Monogram written during August - September 1998. Posted on the www: November 1999.
My first two works based on the music of Johann Sebastian Bach date back to 1985, Bach’s 300th birthday. One of them, Spring Equinox, was commissioned for the Bach300 Festival in Toronto and was performed two days after our mutual birthday, March 21, the day of the Spring Equinox. Beyond the birthday coincidence, and although it was not until much later that I began to view music history as a procession of shifting paradigms, Bach was already in my mind the focal point, the most eligible representative of eurocentric music history, which encompasses a period of nearly 800 years, from the advent of polyphony to the aleatory of the 1950s. If I were to make a musical commentary about this span of western music, Bach’s was certainly the most appropriate music to make it with.
Prior to 1985, I had composed very little music. Having received my training in composition in the United States at a time when academic institutions were dominated by the ideology and politics of serialism and the avant garde, I had developed in the late seventies a system of composing which consisted of fractals based on the overtone series1. After a few years of not composing at all, I wrote a series of neo-romantic works of which only the song cycle Arcana is still extant. By the middle eighties I was developing as a composer on two separate fronts. One was concerned with expression and the deeper aspects of composition. It was a slow and painful growth process which did not reach maturity until the mid-nineties. The other front was the development of technique. My work on this front can be best described as of a series of experiments which were meant to provide me with an armory of problem-solving mechanisms in composition. Unlike most of my music nowadays, the questions asked and the answers extracted from these pieces were very precise and purposely limited in scope. I always started with non-original material and treated it in the way a photographer treats his subject matter. I applied distortion lenses, changed the magnification, stretched or compressed the frequency or time element, but the original material was always there and always discernible as something different than the manipulations applied to it.
Almost invariably, the subject matter of these compositions was Bach, particularly The Art of the Fugue, Bach’s last composition, left incomplete and with no indication as to the intended instrumentation. It felt appropriate for this sort of treatment, not only because of its non-specificity, but especially because it was Bach’s treatise on technique, his final and most important inquiry into what was possible contrapuntally. Beyond that it has been described by many scholars as ‘paper music’ never intended to be performed, but only studied. The other works of Bach used as source material in this series are the Goldberg Variations and the Concerto for Flute in G minor.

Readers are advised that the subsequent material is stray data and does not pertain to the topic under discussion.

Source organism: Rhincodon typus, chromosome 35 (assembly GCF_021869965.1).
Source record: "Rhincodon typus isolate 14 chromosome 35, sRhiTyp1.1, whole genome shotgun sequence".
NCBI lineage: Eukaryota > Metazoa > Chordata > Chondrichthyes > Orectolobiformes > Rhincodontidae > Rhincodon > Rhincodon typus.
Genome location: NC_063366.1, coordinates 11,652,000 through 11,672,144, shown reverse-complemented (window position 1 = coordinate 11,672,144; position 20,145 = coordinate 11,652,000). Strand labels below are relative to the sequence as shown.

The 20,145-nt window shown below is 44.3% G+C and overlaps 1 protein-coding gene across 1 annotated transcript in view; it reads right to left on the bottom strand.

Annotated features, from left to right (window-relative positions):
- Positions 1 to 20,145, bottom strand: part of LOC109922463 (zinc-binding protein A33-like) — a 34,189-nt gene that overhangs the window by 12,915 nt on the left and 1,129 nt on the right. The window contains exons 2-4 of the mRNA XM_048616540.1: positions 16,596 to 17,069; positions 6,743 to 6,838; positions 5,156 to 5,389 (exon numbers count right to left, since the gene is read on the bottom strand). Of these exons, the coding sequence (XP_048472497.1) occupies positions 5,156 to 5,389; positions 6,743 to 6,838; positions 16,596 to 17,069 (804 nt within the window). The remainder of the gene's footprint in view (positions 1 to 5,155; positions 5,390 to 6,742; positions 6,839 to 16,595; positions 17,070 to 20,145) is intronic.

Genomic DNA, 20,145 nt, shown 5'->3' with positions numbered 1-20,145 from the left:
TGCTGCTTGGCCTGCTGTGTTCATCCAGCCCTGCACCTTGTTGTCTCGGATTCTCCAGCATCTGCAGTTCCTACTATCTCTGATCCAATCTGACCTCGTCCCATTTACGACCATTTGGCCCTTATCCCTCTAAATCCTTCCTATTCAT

At the time of their composition, I thought of these works as ‘musical photography’, for reasons which I have already explained. I applied to each of the works a different photographic technique and then followed it through vigorously. This means that they can be easily taken apart, and be anatomically exposed, particularly the earlier ones, since they have been put together not so much by a process of composition, but by one of ‘inverse’ analysis. The later works in this series go beyond technical considerations and the investigation of surface aspects in Bach’s music. These later pieces have little to do with ‘musical photography’, or with technique in general, so I have chosen to describe them as a palimpsests, that is something which is written on top of something else. It is a more appropriate description of postmodern composition in general, and in this specific instance, it means an original way of combining unoriginal material, a juxtaposition of various layers of information whose composite meaning is radically different than the original meaning of each separate layer. In Farewell to Bach, the last piece of my Bach series, this process can also be described as ‘cultural counterpoint’. I have used this term to describe a great deal of my music during the late eighties and most of the nineties, particularly those works which are influenced by world music. The term would not be appropriate for any of the other compositions in this series based on Bach, because in all the other works the cultural reference is singular and very specific.